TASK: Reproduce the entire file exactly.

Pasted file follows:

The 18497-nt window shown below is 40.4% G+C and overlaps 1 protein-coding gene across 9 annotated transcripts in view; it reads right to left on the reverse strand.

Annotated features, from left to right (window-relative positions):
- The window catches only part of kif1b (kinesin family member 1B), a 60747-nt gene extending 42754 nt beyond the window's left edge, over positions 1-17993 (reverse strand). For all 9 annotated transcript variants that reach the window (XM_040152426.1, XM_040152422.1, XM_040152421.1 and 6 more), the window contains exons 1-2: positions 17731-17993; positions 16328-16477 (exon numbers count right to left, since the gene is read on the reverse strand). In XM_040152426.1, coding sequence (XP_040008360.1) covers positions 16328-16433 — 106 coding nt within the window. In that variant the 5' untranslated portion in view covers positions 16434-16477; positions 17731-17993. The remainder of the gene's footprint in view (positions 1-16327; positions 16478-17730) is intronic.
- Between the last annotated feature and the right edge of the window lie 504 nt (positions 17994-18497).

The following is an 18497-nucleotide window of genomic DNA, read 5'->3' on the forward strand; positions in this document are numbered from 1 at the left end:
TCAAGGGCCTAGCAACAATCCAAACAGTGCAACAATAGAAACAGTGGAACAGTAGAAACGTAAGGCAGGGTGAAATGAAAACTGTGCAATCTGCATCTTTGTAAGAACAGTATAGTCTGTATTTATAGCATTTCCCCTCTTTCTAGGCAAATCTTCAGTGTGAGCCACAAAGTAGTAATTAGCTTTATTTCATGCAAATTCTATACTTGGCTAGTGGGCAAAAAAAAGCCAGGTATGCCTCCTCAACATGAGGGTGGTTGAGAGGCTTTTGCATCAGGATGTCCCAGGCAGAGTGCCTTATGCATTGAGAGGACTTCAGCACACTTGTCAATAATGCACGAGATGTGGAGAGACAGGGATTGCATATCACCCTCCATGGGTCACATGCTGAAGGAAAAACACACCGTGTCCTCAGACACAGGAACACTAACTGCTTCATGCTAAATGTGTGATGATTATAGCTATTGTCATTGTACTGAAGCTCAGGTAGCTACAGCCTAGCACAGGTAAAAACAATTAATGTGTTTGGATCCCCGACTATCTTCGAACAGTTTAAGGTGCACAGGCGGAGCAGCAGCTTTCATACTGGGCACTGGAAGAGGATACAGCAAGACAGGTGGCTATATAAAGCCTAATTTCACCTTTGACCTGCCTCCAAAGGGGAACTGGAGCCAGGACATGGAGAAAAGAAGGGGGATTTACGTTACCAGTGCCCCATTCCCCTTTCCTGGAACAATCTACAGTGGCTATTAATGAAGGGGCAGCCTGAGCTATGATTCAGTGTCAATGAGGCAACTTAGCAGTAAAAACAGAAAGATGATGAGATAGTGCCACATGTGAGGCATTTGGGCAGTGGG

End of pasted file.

The 18497-nt window shown below is 40.4% G+C and overlaps 1 protein-coding gene across 9 annotated transcripts in view; it reads right to left on the reverse strand.

Annotated features, from left to right (window-relative positions):
- The window catches only part of kif1b (kinesin family member 1B), a 60747-nt gene extending 42754 nt beyond the window's left edge, over positions 1-17993 (reverse strand). For all 9 annotated transcript variants that reach the window (XM_040152426.1, XM_040152422.1, XM_040152421.1 and 6 more), the window contains exons 1-2: positions 17731-17993; positions 16328-16477 (exon numbers count right to left, since the gene is read on the reverse strand). In XM_040152426.1, coding sequence (XP_040008360.1) covers positions 16328-16433 — 106 coding nt within the window. In that variant the 5' untranslated portion in view covers positions 16434-16477; positions 17731-17993. The remainder of the gene's footprint in view (positions 1-16327; positions 16478-17730) is intronic.
- Between the last annotated feature and the right edge of the window lie 504 nt (positions 17994-18497).

The following is an 18497-nucleotide window of genomic DNA, read 5'->3' on the forward strand; positions in this document are numbered from 1 at the left end:
TCAAGGGCCTAGCAACAATCCAAACAGTGCAACAATAGAAACAGTGGAACAGTAGAAACGTAAGGCAGGGTGAAATGAAAACTGTGCAATCTGCATCTTTGTAAGAACAGTATAGTCTGTATTTATAGCATTTCCCCTCTTTCTAGGCAAATCTTCAGTGTGAGCCACAAAGTAGTAATTAGCTTTATTTCATGCAAATTCTATACTTGGCTAGTGGGCAAAAAAAAGCCAGGTATGCCTCCTCAACATGAGGGTGGTTGAGAGGCTTTTGCATCAGGATGTCCCAGGCAGAGTGCCTTATGCATTGAGAGGACTTCAGCACACTTGTCAATAATGCACGAGATGTGGAGAGACAGGGATTGCATATCACCCTCCATGGGTCACATGCTGAAGGAAAAACACACCGTGTCCTCAGACACAGGAACACTAACTGCTTCATGCTAAATGTGTGATGATTATAGCTATTGTCATTGTACTGAAGCTCAGGTAGCTACAGCCTAGCACAGGTAAAAACAATTAATGTGTTTGGATCCCCGACTATCTTCGAACAGTTTAAGGTGCACAGGCGGAGCAGCAGCTTTCATACTGGGCACTGGAAGAGGATACAGCAAGACAGGTGGCTATATAAAGCCTAATTTCACCTTTGACCTGCCTCCAAAGGGGAACTGGAGCCAGGACATGGAGAAAAGAAGGGGGATTTACGTTACCAGTGCCCCATTCCCCTTTCCTGGAACAATCTACAGTGGCTATTAATGAAGGGGCAGCCTGAGCTATGATTCAGTGTCAATGAGGCAACTTAGCAGTAAAAACAGAAAGATGATGAGATAGTGCCACATGTGAGGCATTTGGGCAGTGGG